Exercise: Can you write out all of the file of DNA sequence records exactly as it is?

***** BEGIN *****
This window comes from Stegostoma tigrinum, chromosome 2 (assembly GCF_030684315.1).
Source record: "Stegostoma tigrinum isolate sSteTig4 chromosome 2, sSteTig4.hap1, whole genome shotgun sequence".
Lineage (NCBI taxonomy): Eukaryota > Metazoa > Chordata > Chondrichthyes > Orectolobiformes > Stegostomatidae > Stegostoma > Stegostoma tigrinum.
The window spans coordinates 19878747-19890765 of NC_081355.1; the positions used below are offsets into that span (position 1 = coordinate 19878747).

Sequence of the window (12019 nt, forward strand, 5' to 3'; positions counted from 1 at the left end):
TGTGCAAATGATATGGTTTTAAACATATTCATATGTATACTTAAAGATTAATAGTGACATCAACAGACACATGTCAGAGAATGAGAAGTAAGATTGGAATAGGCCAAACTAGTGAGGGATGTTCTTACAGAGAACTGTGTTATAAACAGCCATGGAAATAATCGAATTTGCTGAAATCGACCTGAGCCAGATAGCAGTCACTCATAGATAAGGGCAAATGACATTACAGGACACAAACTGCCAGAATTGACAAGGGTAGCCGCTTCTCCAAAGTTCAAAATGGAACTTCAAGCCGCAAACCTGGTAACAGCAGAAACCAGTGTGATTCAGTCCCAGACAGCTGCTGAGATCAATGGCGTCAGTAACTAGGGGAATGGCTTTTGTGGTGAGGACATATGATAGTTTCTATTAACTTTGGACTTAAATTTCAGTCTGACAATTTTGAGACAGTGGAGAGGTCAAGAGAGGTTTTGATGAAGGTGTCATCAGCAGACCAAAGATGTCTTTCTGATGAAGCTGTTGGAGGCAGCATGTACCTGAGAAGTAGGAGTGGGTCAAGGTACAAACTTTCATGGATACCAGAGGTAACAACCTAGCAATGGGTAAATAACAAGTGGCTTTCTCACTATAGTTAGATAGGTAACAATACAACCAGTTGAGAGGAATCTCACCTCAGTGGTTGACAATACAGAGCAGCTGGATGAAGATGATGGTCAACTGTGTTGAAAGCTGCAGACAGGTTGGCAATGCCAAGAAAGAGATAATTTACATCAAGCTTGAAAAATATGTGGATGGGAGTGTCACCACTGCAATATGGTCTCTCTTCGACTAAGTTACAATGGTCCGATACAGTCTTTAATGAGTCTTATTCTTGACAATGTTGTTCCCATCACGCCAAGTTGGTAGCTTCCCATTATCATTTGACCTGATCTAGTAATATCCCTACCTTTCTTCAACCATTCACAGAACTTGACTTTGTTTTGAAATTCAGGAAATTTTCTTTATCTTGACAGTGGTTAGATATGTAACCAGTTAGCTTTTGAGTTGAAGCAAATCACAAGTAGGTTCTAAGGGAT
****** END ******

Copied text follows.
This window comes from Stegostoma tigrinum, chromosome 2 (assembly GCF_030684315.1).
Source record: "Stegostoma tigrinum isolate sSteTig4 chromosome 2, sSteTig4.hap1, whole genome shotgun sequence".
Lineage (NCBI taxonomy): Eukaryota > Metazoa > Chordata > Chondrichthyes > Orectolobiformes > Stegostomatidae > Stegostoma > Stegostoma tigrinum.
The window spans coordinates 19878747-19890765 of NC_081355.1; the positions used below are offsets into that span (position 1 = coordinate 19878747).

Sequence of the window (12019 nt, forward strand, 5' to 3'; positions counted from 1 at the left end):
TGTGCAAATGATATGGTTTTAAACATATTCATATGTATACTTAAAGATTAATAGTGACATCAACAGACACATGTCAGAGAATGAGAAGTAAGATTGGAATAGGCCAAACTAGTGAGGGATGTTCTTACAGAGAACTGTGTTATAAACAGCCATGGAAATAATCGAATTTGCTGAAATCGACCTGAGCCAGATAGCAGTCACTCATAGATAAGGGCAAATGACATTACAGGACACAAACTGCCAGAATTGACAAGGGTAGCCGCTTCTCCAAAGTTCAAAATGGAACTTCAAGCCGCAAACCTGGTAACAGCAGAAACCAGTGTGATTCAGTCCCAGACAGCTGCTGAGATCAATGGCGTCAGTAACTAGGGGAATGGCTTTTGTGGTGAGGACATATGATAGTTTCTATTAACTTTGGACTTAAATTTCAGTCTGACAATTTTGAGACAGTGGAGAGGTCAAGAGAGGTTTTGATGAAGGTGTCATCAGCAGACCAAAGATGTCTTTCTGATGAAGCTGTTGGAGGCAGCATGTACCTGAGAAGTAGGAGTGGGTCAAGGTACAAACTTTCATGGATACCAGAGGTAACAACCTAGCAATGGGTAAATAACAAGTGGCTTTCTCACTATAGTTAGATAGGTAACAATACAACCAGTTGAGAGGAATCTCACCTCAGTGGTTGACAATACAGAGCAGCTGGATGAAGATGATGGTCAACTGTGTTGAAAGCTGCAGACAGGTTGGCAATGCCAAGAAAGAGATAATTTACATCAAGCTTGAAAAATATGTGGATGGGAGTGTCACCACTGCAATATGGTCTCTCTTCGACTAAGTTACAATGGTCCGATACAGTCTTTAATGAGTCTTATTCTTGACAATGTTGTTCCCATCACGCCAAGTTGGTAGCTTCCCATTATCATTTGACCTGATCTAGTAATATCCCTACCTTTCTTCAACCATTCACAGAACTTGACTTTGTTTTGAAATTCAGGAAATTTTCTTTATCTTGACAGTGGTTAGATATGTAACCAGTTAGCTTTTGAGTTGAAGCAAATCACAAGTAGGTTCTAAGGGAT